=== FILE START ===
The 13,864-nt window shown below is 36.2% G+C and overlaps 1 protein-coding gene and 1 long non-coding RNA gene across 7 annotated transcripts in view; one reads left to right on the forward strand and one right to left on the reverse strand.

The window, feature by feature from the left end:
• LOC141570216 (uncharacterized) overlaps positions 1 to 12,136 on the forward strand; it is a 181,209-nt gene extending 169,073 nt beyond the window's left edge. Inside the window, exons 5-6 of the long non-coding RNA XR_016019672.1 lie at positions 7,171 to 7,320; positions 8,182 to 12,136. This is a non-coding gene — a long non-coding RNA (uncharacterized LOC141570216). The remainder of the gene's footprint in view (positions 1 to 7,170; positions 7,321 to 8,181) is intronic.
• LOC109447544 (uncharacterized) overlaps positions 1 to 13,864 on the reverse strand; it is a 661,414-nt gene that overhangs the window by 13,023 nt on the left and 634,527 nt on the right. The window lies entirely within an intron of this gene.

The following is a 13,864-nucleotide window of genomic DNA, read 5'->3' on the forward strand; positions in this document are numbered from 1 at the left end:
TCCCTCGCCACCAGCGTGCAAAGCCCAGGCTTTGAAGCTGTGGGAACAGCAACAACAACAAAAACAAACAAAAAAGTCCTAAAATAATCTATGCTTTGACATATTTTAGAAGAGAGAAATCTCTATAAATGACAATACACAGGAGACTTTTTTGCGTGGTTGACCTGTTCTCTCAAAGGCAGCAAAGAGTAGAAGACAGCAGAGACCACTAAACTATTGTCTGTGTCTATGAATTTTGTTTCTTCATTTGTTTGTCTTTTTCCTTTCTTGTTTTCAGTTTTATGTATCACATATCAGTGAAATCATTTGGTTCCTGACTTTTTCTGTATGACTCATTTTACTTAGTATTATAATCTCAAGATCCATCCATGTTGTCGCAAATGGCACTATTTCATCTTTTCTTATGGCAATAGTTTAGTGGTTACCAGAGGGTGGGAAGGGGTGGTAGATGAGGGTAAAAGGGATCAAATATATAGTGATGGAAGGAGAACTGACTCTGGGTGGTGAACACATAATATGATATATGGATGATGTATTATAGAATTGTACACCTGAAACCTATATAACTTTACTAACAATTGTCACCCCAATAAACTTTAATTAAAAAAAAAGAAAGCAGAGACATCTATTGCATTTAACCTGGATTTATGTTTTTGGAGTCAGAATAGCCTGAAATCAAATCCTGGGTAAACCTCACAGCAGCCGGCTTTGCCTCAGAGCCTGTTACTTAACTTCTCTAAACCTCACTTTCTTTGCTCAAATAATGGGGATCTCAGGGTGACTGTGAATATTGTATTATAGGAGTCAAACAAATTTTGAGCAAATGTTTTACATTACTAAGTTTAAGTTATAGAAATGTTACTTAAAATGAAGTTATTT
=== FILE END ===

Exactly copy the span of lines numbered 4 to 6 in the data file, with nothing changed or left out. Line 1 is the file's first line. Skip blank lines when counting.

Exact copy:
• LOC109447544 (uncharacterized) overlaps positions 1 to 13,864 on the reverse strand; it is a 661,414-nt gene that overhangs the window by 13,023 nt on the left and 634,527 nt on the right. The window lies entirely within an intron of this gene.

The following is a 13,864-nucleotide window of genomic DNA, read 5'->3' on the forward strand; positions in this document are numbered from 1 at the left end:
TCCCTCGCCACCAGCGTGCAAAGCCCAGGCTTTGAAGCTGTGGGAACAGCAACAACAACAAAAACAAACAAAAAAGTCCTAAAATAATCTATGCTTTGACATATTTTAGAAGAGAGAAATCTCTATAAATGACAATACACAGGAGACTTTTTTGCGTGGTTGACCTGTTCTCTCAAAGGCAGCAAAGAGTAGAAGACAGCAGAGACCACTAAACTATTGTCTGTGTCTATGAATTTTGTTTCTTCATTTGTTTGTCTTTTTCCTTTCTTGTTTTCAGTTTTATGTATCACATATCAGTGAAATCATTTGGTTCCTGACTTTTTCTGTATGACTCATTTTACTTAGTATTATAATCTCAAGATCCATCCATGTTGTCGCAAATGGCACTATTTCATCTTTTCTTATGGCAATAGTTTAGTGGTTACCAGAGGGTGGGAAGGGGTGGTAGATGAGGGTAAAAGGGATCAAATATATAGTGATGGAAGGAGAACTGACTCTGGGTGGTGAACACATAATATGATATATGGATGATGTATTATAGAATTGTACACCTGAAACCTATATAACTTTACTAACAATTGTCACCCCAATAAACTTTAATTAAAAAAAAAGAAAGCAGAGACATCTATTGCATTTAACCTGGATTTATGTTTTTGGAGTCAGAATAGCCTGAAATCAAATCCTGGGTAAACCTCACAGCAGCCGGCTTTGCCTCAGAGCCTGTTACTTAACTTCTCTAAACCTCACTTTCTTTGCTCAAATAATGGGGATCTCAGGGTGACTGTGAATATTGTATTATAGGAGTCAAACAAATTTTGAGCAAATGTTTTACATTACTAAGTTTAAGTTATAGAAATGTTACTTAAAATGAAGTTATTT